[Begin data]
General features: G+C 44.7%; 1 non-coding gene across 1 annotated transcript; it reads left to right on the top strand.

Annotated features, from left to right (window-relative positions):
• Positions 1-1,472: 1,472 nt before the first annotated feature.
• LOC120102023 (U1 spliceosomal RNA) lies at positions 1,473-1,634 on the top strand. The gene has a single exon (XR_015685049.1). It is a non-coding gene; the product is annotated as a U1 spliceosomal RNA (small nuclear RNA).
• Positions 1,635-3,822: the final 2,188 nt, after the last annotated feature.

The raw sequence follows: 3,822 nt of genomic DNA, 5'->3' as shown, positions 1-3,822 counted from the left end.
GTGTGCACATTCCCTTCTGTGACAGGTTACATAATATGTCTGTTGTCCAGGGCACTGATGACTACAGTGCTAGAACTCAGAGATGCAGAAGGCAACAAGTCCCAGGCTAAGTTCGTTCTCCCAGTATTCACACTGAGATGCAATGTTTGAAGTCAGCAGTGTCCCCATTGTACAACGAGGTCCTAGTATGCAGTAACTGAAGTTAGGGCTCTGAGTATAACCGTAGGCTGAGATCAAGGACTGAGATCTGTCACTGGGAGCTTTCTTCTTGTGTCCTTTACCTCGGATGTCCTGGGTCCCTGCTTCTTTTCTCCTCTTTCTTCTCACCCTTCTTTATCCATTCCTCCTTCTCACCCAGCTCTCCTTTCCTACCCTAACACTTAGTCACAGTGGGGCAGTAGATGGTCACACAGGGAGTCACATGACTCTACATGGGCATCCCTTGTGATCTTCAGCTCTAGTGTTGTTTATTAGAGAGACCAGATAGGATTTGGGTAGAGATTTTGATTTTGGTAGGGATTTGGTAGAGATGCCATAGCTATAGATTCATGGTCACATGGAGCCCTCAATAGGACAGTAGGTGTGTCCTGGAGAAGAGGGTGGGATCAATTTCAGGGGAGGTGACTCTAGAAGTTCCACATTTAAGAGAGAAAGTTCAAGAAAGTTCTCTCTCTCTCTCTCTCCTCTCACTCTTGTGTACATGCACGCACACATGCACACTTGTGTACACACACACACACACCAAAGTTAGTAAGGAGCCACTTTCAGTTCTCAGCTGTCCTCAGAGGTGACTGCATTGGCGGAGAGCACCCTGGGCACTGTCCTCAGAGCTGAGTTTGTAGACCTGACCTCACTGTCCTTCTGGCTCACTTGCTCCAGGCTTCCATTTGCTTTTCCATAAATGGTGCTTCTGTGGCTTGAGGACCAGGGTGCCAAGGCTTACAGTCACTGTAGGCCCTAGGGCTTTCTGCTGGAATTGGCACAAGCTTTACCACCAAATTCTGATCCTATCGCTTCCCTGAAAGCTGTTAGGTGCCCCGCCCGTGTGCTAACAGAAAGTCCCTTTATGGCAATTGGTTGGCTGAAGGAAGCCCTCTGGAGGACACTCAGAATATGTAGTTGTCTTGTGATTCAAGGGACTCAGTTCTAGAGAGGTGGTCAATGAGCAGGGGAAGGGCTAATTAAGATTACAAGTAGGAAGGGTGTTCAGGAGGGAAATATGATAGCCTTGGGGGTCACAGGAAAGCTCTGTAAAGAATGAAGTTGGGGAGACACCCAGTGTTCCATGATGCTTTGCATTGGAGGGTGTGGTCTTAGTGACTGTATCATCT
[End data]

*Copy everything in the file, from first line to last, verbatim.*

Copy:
General features: G+C 44.7%; 1 non-coding gene across 1 annotated transcript; it reads left to right on the top strand.

Annotated features, from left to right (window-relative positions):
• Positions 1-1,472: 1,472 nt before the first annotated feature.
• LOC120102023 (U1 spliceosomal RNA) lies at positions 1,473-1,634 on the top strand. The gene has a single exon (XR_015685049.1). It is a non-coding gene; the product is annotated as a U1 spliceosomal RNA (small nuclear RNA).
• Positions 1,635-3,822: the final 2,188 nt, after the last annotated feature.

The raw sequence follows: 3,822 nt of genomic DNA, 5'->3' as shown, positions 1-3,822 counted from the left end.
GTGTGCACATTCCCTTCTGTGACAGGTTACATAATATGTCTGTTGTCCAGGGCACTGATGACTACAGTGCTAGAACTCAGAGATGCAGAAGGCAACAAGTCCCAGGCTAAGTTCGTTCTCCCAGTATTCACACTGAGATGCAATGTTTGAAGTCAGCAGTGTCCCCATTGTACAACGAGGTCCTAGTATGCAGTAACTGAAGTTAGGGCTCTGAGTATAACCGTAGGCTGAGATCAAGGACTGAGATCTGTCACTGGGAGCTTTCTTCTTGTGTCCTTTACCTCGGATGTCCTGGGTCCCTGCTTCTTTTCTCCTCTTTCTTCTCACCCTTCTTTATCCATTCCTCCTTCTCACCCAGCTCTCCTTTCCTACCCTAACACTTAGTCACAGTGGGGCAGTAGATGGTCACACAGGGAGTCACATGACTCTACATGGGCATCCCTTGTGATCTTCAGCTCTAGTGTTGTTTATTAGAGAGACCAGATAGGATTTGGGTAGAGATTTTGATTTTGGTAGGGATTTGGTAGAGATGCCATAGCTATAGATTCATGGTCACATGGAGCCCTCAATAGGACAGTAGGTGTGTCCTGGAGAAGAGGGTGGGATCAATTTCAGGGGAGGTGACTCTAGAAGTTCCACATTTAAGAGAGAAAGTTCAAGAAAGTTCTCTCTCTCTCTCTCTCCTCTCACTCTTGTGTACATGCACGCACACATGCACACTTGTGTACACACACACACACACCAAAGTTAGTAAGGAGCCACTTTCAGTTCTCAGCTGTCCTCAGAGGTGACTGCATTGGCGGAGAGCACCCTGGGCACTGTCCTCAGAGCTGAGTTTGTAGACCTGACCTCACTGTCCTTCTGGCTCACTTGCTCCAGGCTTCCATTTGCTTTTCCATAAATGGTGCTTCTGTGGCTTGAGGACCAGGGTGCCAAGGCTTACAGTCACTGTAGGCCCTAGGGCTTTCTGCTGGAATTGGCACAAGCTTTACCACCAAATTCTGATCCTATCGCTTCCCTGAAAGCTGTTAGGTGCCCCGCCCGTGTGCTAACAGAAAGTCCCTTTATGGCAATTGGTTGGCTGAAGGAAGCCCTCTGGAGGACACTCAGAATATGTAGTTGTCTTGTGATTCAAGGGACTCAGTTCTAGAGAGGTGGTCAATGAGCAGGGGAAGGGCTAATTAAGATTACAAGTAGGAAGGGTGTTCAGGAGGGAAATATGATAGCCTTGGGGGTCACAGGAAAGCTCTGTAAAGAATGAAGTTGGGGAGACACCCAGTGTTCCATGATGCTTTGCATTGGAGGGTGTGGTCTTAGTGACTGTATCATCT